When Rob Sorcher returned to Cartoon Network as chief content officer in early 2008, he had a sense that a generational shift was underway in animation. The first generation of artists to grow up with the Internet (and Cartoon Network) as a household appliance were hitting the job market, fresh out of CalArts, Gotham’s School of Visual Arts and other art institutions. These millennial toonsmiths were coming through the door with very different sensibilities about material, characters and especially humor than even their older brothers and sisters.
“Their brains don’t work the same way,” Sorcher says. “You could just feel it as we started talking to young artists.”
One of Sorcher’s first official acts was to establish what he dubbed the Cartoonstitute, a development lab within the cabler’s Burbank production facility. Sorcher had been part of the Cartoon Network exec team in the mid-1990s, when a similar initiative yielded such hits as “The Power Puff Girls,” “Dexter’s Laboratory” and “Johnny Bravo.” He was surprised upon his return, after stints at AMC and USA Network, that Cartoon wasn’t devoting any resources to letting animators run wild in-house with ideas.
This time around, Sorcher admits he doesn’t always “get” the material that sparks the twenty-something artists at work for Cartoon Network Studios. But he surely gets that the first regular series to spring from the Cartoonstitute push has blossomed into a signature hit. “Adventure Time,” which originated as an online short for Frederator Studios before Cartoon nabbed it for development, is essentially a buddy adventure-comedy about a goofy teenage boy with heroic ambitions, his wise dog and their adventures with a host of good and not-so-good creatures in the Land of Ooo.
“Regular Show,” about the misadventures of a blue jay and a raccoon, is another recent success story. This week, Cartoon is greenlighting two more offbeat comedies from “Adventure Time” alumni. “Steven Universe,” created by Rebecca Sugar, is a coming-of-age tale of a teen who is part of the magical Guardians of the Universe. “Uncle Grandpa,” from Pete Browngardt, revolves around a guy who is magically an uncle and grandfather to everyone in the world.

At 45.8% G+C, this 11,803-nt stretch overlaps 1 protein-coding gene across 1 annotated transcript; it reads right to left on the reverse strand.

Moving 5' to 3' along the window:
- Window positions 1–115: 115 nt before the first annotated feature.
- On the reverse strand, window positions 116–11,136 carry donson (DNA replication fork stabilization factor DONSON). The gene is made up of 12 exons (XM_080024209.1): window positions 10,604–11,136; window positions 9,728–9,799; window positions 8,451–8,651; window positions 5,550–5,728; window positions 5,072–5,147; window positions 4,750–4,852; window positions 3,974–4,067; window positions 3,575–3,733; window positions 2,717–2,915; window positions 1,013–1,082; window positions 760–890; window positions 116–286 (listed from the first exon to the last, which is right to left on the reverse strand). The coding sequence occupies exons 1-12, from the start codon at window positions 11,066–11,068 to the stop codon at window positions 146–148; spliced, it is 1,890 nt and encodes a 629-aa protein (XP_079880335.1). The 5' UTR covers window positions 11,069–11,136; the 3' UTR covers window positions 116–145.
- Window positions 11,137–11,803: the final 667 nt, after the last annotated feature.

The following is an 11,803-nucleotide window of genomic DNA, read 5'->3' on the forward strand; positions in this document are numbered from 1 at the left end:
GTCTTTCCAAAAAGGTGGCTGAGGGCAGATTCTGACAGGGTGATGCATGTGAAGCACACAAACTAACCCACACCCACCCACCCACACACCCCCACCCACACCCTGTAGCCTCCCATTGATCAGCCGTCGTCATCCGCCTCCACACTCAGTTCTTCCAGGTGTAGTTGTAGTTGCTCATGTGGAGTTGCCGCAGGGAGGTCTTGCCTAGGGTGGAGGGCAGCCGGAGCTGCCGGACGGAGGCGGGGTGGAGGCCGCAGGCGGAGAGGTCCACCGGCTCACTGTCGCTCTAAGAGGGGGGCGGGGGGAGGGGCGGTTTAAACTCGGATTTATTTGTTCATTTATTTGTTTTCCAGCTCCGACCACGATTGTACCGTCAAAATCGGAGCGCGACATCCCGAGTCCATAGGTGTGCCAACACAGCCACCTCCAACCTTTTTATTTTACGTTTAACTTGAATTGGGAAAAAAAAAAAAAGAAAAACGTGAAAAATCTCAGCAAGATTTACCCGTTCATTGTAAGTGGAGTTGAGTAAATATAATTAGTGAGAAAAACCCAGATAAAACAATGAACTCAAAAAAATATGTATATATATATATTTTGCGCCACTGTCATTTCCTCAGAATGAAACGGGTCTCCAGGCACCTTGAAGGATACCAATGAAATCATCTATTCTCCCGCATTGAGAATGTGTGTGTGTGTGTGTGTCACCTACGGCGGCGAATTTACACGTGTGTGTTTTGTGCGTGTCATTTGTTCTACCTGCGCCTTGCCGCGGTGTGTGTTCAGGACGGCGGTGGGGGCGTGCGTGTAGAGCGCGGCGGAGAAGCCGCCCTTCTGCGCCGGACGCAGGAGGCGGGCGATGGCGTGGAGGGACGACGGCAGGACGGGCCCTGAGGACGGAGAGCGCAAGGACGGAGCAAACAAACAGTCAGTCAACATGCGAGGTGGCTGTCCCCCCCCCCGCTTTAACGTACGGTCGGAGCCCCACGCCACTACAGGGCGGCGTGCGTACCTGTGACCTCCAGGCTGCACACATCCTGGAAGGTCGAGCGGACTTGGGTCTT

In another sign of changing times, “Steven Universe” marks the first Cartoon series created by a femme in the cabler’s 20-year history.
“The soul of Cartoon Network brand is this genre of (offbeat comedy),” Sorcher says. “We shifted the whole environment so that gifted artists can take what starts as a spark and fan it into a fire. We’ve designed the studio around the fact that they’re relatively inexperienced in working in series TV.”
It takes a level of commitment from execs above and below Sorcher’s station to get behind projects that start not with scripts but on storyboards, to be as animator-friendly as possible. When Sorcher and others saw “Adventure Time” creator Pen Ward’s initial ideas, there was skepticism.
“We all said, ‘That’s a weird little show. Is it a kids show? It feels different,” Sorcher says. “But that’s the sense of humor we’re talking about. These cartoons have a randomness and a sincerity to them. It’s what the audience is asking for. They love the random humor that is packed with all kinds of references. It’s all informed by a generation that has always grown up with the Internet.”
Cartoon Network’s hits have never been as big or flashy as those of Disney Channel or Nickelodeon. But the cabler has long enjoyed a big edge over its rivals in the older boy demos and the hipster young adult cartoon buff demo, an advantage that extends into latenight with its sibling Adult Swim net. Sorcher knew that as successful as the cabler was with its more traditional fare — such as “Ben 10” (one of Cartoon’s biggest global hits) — they were missing a huge opportunity by not playing more to their strengths with oddball shows. It’s in keeping with the maverick spirit of Cartoon’s founder, Ted Turner, something that has been top of mind this year as the cabler celebrates its 20th anniversary.
“I think we have the chance to move the vocabulary of animation forward in a really important way,” Sorcher says. “That’s the magic of these new cartoons.”